A distinction should be made between public and private pensions and between defined benefit (DB) plans and defined-contribution plans (DC). This note focuses strictly on private DB plans. There are around $16 trillion in corporate pension assets in the US of which approximately 43% are DB plans. Many of these plans were materially underfunded (more liabilities than assets) after the 2008 crises. However, after years of QE and resulting asset price inflation, a large portion of these funds have returned to near fully-funded status (97% levels on average according to most estimates). Russell Investment analysis shows an improvement of almost 15% in 2013 alone.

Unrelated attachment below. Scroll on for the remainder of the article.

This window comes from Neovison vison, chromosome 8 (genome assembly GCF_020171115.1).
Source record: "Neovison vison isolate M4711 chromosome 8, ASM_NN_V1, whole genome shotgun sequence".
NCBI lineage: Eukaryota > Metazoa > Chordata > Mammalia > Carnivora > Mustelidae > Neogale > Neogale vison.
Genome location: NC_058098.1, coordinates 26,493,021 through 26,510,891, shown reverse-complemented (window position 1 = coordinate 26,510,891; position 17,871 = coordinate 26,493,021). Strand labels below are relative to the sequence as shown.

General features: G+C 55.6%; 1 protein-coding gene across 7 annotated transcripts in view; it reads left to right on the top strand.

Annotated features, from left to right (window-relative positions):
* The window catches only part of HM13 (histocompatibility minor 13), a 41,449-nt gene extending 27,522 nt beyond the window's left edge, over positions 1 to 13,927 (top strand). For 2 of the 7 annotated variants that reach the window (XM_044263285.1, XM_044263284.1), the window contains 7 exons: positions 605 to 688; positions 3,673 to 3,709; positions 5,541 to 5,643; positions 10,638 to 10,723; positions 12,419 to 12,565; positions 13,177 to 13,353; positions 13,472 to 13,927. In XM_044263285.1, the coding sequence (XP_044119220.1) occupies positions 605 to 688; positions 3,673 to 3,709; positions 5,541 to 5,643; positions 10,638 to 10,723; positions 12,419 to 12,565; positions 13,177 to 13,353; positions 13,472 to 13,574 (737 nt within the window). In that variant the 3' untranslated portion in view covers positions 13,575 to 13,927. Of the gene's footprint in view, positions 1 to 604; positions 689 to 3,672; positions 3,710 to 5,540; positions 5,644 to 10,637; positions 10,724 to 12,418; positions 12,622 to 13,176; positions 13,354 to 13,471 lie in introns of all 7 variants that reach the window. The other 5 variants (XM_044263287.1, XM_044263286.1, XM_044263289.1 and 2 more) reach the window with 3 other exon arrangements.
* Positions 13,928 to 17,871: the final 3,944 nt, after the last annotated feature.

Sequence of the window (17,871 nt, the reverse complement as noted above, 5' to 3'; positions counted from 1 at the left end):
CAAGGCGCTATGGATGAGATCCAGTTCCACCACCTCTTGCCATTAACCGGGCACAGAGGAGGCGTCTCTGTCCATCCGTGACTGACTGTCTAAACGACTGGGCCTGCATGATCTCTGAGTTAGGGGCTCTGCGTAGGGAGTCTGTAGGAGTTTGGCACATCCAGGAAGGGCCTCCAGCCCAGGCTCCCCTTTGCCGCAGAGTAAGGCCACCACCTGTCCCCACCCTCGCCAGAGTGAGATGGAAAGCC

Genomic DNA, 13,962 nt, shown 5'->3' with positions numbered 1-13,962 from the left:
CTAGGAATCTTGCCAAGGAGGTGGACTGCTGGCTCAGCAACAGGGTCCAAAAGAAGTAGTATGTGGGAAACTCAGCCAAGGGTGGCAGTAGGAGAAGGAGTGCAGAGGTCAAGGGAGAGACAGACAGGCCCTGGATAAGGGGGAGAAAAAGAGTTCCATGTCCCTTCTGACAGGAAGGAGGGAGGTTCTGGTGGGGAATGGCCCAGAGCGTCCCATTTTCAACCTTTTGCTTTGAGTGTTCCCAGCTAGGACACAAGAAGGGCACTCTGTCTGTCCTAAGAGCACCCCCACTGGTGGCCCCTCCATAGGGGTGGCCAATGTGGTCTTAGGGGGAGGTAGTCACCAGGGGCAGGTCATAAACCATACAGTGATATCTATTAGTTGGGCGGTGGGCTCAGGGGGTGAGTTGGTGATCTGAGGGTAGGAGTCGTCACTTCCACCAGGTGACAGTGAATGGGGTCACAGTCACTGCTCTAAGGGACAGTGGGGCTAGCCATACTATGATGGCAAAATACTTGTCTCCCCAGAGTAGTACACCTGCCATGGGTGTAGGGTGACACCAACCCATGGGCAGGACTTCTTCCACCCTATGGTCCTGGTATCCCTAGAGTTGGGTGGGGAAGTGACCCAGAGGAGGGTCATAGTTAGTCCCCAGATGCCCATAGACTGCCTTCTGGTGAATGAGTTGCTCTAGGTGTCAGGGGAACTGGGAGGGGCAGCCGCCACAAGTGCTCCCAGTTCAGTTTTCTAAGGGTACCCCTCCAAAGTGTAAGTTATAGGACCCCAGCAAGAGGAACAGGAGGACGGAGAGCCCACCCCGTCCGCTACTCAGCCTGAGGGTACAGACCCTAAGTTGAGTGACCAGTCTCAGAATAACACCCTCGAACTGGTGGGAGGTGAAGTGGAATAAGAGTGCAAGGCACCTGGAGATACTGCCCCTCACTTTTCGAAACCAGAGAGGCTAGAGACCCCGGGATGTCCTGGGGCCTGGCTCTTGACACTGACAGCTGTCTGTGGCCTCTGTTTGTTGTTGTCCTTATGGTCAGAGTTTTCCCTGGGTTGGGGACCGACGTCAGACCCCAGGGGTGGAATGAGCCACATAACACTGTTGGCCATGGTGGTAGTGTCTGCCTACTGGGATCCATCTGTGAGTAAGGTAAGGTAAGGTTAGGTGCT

The trend in recent years has been for plans to adopt some type of LDI approach. This trend means that plans have adopted policies that systematically reduce investment risk as funded status improves. The rationale is quite simply that the cost/benefit equation changes as the plans’ funding status improves. In other words, the upside for a firm with a fully-funded plan is less rewarding than for an under-funded plan.
- Accounting plays a crucial part in this equation. The stream of payments made by a DB plan (the liabilities) is discounted back to a present day calculation in order to generate a targeted level of assets necessary for the plan sponsor to maintain fully funded status. Thus, the pension liability has bond-like features including an inverse relationship to interest rate movements. Therefore, aligning the duration of assets with the duration of liabilities simultaneously aligns the market risk with the accounting risk of the plan.